* Do not come crying to Oona King, people of Bethnal Green and Bow. Having spectacularly ousted their former MP, the faithless voters of the east London constituency are now trying to get hold of the Labour politician in their droves.
George Galloway, the MP they elected in her place, has abandoned them to take a starring role in the Big Brother house, and yesterday missed a crucial vote on the Crossrail enterprise that will affect his constituents enormously. But King could not care less.
While she has never been more popular, King has been careful to leave Tower Hamlets without a trace. But now Pandora can reveal where she is.
She has taken a long holiday in Sri Lanka, switched off her mobile phone, is not returning calls or e-mails, and is not expected to return until the whole sorry spectacle of Galloway in his swimming trunks on Channel 4 is well and truly over.
Friends also say that she is working on a novel which she has made it her new year resolution to finish.
The London Labour Party is organising a series of anti-Galloway stunts in the area this week, including alternative constituency surgeries. A group of residents has set up a "Get back to work, George" website.
"It's unfortunate," says a spokesman for London Labour. "But I think she went away at about Christmas and she couldn't be expected to know that this would happen.
"I don't even know if she has heard what is going on. I have tried to call her, but I can't get through."
* Heath Ledger, the star of Brokeback Mountain, has hit out at the American Christian right after cinemas in Washington and Utah banned the movie.
"I heard a while ago that West Virginia was going to ban it. But that's a state that was lynching people only 25 years ago, so that's to be expected," he is quoted as saying on www.247gay.com.
"Personally, I don't think the movie is controversial, but I think maybe the Mormons in Utah do.
"[Banning it] is hilarious and very immature of a society," Ledger adds. "If two people are loving ... I think we should be more concerned if two people express anger in love, than love."
Meanwhile in the UK, reaction to the movie has not been so hostile.
But when Pandora went to see it at a trendy local picture house in London this week, the doorman was buttonholing a very pretty young blonde lesbian: "You do know this is a film about faggots, don't you?" he advised her.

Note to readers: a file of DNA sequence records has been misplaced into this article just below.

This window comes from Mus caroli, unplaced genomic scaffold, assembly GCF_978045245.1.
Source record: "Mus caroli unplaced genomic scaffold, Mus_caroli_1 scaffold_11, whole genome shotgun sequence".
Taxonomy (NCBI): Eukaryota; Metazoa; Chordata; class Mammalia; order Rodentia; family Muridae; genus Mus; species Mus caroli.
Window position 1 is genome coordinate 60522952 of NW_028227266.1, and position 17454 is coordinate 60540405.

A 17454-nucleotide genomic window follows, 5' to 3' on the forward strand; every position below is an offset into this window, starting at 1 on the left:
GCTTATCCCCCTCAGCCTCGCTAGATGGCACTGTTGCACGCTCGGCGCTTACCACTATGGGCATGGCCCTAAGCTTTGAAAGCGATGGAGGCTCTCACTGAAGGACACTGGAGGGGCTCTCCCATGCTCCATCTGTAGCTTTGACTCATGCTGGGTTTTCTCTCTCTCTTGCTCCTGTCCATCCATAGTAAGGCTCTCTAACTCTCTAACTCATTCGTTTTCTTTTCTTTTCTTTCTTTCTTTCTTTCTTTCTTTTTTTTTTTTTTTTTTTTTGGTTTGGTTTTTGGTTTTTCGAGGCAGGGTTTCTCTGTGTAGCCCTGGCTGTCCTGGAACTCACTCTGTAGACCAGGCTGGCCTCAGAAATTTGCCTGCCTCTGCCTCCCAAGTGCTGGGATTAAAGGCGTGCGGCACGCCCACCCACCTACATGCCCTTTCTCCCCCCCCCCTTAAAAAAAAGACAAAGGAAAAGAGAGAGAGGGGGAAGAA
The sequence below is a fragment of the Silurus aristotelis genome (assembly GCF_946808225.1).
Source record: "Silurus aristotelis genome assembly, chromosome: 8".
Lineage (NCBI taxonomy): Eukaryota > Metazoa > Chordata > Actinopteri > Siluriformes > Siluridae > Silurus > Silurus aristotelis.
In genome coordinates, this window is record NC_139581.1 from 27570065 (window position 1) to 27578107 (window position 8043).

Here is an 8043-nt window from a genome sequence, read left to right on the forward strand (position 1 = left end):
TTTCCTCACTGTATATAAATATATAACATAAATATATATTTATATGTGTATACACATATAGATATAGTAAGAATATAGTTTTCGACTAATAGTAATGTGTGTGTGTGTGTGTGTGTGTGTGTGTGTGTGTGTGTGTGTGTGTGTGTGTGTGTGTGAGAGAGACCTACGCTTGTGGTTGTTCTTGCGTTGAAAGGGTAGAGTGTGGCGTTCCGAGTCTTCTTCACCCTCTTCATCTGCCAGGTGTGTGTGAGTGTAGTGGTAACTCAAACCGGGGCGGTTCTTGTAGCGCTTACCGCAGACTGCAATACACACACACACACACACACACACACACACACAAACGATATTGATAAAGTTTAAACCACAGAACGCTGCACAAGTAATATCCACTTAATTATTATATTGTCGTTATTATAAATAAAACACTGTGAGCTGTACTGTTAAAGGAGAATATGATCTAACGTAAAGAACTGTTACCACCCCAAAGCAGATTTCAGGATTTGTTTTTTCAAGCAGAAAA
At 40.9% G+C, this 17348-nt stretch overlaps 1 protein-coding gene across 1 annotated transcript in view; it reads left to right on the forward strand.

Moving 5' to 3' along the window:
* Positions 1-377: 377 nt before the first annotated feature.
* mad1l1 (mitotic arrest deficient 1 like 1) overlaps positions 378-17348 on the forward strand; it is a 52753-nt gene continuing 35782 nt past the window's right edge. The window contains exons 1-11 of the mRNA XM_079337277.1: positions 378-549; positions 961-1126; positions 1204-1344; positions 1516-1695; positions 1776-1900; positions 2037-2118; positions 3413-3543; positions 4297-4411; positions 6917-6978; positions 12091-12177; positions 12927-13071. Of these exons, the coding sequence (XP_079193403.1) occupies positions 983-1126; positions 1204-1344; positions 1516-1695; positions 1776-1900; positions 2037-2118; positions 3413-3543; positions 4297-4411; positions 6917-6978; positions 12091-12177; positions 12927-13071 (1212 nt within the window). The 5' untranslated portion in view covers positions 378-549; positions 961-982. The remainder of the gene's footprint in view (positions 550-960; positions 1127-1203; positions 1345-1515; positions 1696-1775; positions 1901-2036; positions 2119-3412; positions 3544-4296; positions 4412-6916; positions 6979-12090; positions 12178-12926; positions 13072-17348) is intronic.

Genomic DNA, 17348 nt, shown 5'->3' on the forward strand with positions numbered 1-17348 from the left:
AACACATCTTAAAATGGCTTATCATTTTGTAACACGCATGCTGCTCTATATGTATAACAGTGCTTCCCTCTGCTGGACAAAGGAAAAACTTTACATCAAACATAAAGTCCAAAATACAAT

* Peter Hobbs, shortlisted for the Whitbread First Novel Award for his touching debut, The Short Day Dying, missed out on the prize. But he is still proud to have written a book that contains not a single comma. And belligerent about those who would aim to dictate our punctuation.
"Lynne Truss is wrong in many ways," he told me emphatically when we met this week at London's most literary new private members' club, 43 South Molton Street. "Language is about use, not rules. And it is perfectly possible to write well without sticking to any of the rules."
As a runner-up, the disappointed Hobbs will not be invited to the Whitbread prize dinner on 24 January. But he is already publishing a new book.
"It is called I Could Ride All Day in My Cool Blue Train and it is out from Faber in February," he says. "Oh, and it has plenty of commas."
* As two new contenders for the Lib Dem leadership declared themselves yesterday, Mark Oaten was undergoing a hasty image makeover.
Oaten, who confirmed earlier this week he is standing for the post, was spied in the upmarket Jermyn Street shirtmakers TM Lewin.
"Mark was being measured up for a rather fetching salmon-coloured shirt," I am informed. "He was also looking at ties. He clearly feels the need to smarten up and look a little more statesmanlike."
News of Oaten's shopping trip quickly reached the House of Commons, where one Labour MP said ungenerously: "Wouldn't a beard and sandals be a better vote-winner?"
Meanwhile, don't expect the latest leadership hopeful, Chris Huhne, to appear in a Cameronesque loosened tie. Huhne once carpeted a colleague for coming into the office wearing jeans. "You should always dress as if you are going to meet the Governor of the Bank of England," he barked.
* The love-hate relationship between two great pillars of British society is going through some love.
The restaurateur Terence Conran and the design guru Stephen Bayley are famous for their epic feud. Most recently, they rowed spectacularly about soup. But now my spies have seen them dining together at Conran's restaurant Sartoria - and they appeared to be getting on famously.
"We have a relationship of cheerful antagonism," explains Bayley. "I enjoy twisting his tail and he enjoys wagging his finger at me."
Their recent rapprochement was the idea of Waitrose Food Illustrated, which paired them up for an article. "The photographer said: 'Do you mind if I move the crostini?'" adds Bayley. "And Terence replied: 'I don't mind if you stick them up his bum.'"Reuse content